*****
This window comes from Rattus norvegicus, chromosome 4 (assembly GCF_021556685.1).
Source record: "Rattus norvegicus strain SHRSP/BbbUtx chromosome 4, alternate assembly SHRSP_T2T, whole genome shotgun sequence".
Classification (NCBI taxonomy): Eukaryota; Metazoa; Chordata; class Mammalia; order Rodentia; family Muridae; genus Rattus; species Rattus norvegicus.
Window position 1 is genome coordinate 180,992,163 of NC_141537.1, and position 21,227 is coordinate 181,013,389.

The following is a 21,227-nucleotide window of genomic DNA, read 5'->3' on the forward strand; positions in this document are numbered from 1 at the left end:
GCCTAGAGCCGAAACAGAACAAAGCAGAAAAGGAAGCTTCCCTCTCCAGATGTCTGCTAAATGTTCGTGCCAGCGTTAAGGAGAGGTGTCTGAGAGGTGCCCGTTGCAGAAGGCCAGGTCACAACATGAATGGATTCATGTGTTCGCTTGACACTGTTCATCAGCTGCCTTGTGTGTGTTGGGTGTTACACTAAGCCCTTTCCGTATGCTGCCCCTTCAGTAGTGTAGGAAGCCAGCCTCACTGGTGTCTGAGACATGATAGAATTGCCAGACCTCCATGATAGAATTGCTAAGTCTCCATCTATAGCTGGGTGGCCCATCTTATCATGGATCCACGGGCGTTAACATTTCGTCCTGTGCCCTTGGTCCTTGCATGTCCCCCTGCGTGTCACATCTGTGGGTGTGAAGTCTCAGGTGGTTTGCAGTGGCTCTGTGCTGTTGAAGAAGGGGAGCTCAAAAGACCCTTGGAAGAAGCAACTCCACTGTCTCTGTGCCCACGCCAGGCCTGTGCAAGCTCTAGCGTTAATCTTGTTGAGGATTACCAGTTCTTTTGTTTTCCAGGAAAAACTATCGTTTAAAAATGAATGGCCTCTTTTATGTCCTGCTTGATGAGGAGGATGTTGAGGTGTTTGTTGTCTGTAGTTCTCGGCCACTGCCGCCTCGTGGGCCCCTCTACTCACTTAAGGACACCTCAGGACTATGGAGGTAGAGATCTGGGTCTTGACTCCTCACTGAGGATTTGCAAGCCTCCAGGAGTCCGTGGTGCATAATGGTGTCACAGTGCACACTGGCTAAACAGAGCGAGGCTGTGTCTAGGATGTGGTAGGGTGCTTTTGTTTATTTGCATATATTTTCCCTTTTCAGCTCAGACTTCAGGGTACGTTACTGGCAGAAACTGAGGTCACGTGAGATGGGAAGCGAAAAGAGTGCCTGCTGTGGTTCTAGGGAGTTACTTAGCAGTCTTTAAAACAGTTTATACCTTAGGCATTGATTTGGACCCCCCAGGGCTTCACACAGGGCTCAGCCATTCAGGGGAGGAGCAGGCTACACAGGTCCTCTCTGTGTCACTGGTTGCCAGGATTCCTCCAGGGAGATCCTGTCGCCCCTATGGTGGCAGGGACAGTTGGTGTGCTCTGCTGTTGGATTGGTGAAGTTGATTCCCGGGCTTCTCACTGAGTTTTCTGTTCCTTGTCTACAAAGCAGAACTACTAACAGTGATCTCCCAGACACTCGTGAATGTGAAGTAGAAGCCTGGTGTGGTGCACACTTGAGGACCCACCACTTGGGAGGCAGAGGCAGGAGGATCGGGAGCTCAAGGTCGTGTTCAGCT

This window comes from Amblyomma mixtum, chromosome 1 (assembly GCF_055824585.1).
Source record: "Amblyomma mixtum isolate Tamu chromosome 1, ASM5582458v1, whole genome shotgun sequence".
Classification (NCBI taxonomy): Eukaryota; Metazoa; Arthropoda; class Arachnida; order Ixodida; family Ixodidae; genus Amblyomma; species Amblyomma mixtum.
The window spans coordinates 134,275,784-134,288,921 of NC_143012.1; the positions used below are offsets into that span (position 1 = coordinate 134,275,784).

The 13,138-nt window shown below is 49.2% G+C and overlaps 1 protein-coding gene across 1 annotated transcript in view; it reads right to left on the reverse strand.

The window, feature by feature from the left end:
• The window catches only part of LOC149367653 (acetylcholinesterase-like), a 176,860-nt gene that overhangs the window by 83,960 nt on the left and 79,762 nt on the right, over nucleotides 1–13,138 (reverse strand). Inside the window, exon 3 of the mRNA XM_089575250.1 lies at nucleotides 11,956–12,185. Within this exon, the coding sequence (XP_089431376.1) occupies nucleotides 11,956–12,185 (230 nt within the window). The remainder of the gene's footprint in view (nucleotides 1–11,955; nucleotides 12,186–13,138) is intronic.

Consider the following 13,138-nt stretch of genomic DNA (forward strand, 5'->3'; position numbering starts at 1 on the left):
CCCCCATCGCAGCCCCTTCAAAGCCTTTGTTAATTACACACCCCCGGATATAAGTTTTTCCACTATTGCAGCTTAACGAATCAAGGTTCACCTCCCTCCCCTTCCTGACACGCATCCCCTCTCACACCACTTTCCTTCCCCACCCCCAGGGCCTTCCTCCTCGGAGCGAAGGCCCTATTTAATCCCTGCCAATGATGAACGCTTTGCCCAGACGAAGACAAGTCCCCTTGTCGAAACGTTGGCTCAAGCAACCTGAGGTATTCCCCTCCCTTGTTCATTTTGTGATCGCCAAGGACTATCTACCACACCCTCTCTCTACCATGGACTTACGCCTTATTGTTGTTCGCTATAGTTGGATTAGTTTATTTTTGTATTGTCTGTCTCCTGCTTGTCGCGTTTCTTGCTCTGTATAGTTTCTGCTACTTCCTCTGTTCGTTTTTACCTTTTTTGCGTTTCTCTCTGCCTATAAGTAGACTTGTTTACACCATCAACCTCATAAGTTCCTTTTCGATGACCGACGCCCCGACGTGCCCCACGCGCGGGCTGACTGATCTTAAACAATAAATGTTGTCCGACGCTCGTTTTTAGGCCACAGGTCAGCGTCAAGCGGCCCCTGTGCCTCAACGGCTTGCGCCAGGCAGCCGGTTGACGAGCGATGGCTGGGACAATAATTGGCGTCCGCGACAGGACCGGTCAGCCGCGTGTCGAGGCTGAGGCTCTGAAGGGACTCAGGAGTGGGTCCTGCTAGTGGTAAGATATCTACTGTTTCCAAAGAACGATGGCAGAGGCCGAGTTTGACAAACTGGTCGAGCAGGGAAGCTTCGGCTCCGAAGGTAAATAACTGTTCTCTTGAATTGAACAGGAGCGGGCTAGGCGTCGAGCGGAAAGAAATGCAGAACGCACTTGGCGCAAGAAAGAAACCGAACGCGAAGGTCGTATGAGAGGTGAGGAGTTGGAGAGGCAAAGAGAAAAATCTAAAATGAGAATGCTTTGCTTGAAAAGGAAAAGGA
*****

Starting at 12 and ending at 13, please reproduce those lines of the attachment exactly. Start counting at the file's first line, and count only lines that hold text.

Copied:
The window, feature by feature from the left end:
• The window catches only part of LOC149367653 (acetylcholinesterase-like), a 176,860-nt gene that overhangs the window by 83,960 nt on the left and 79,762 nt on the right, over nucleotides 1–13,138 (reverse strand). Inside the window, exon 3 of the mRNA XM_089575250.1 lies at nucleotides 11,956–12,185. Within this exon, the coding sequence (XP_089431376.1) occupies nucleotides 11,956–12,185 (230 nt within the window). The remainder of the gene's footprint in view (nucleotides 1–11,955; nucleotides 12,186–13,138) is intronic.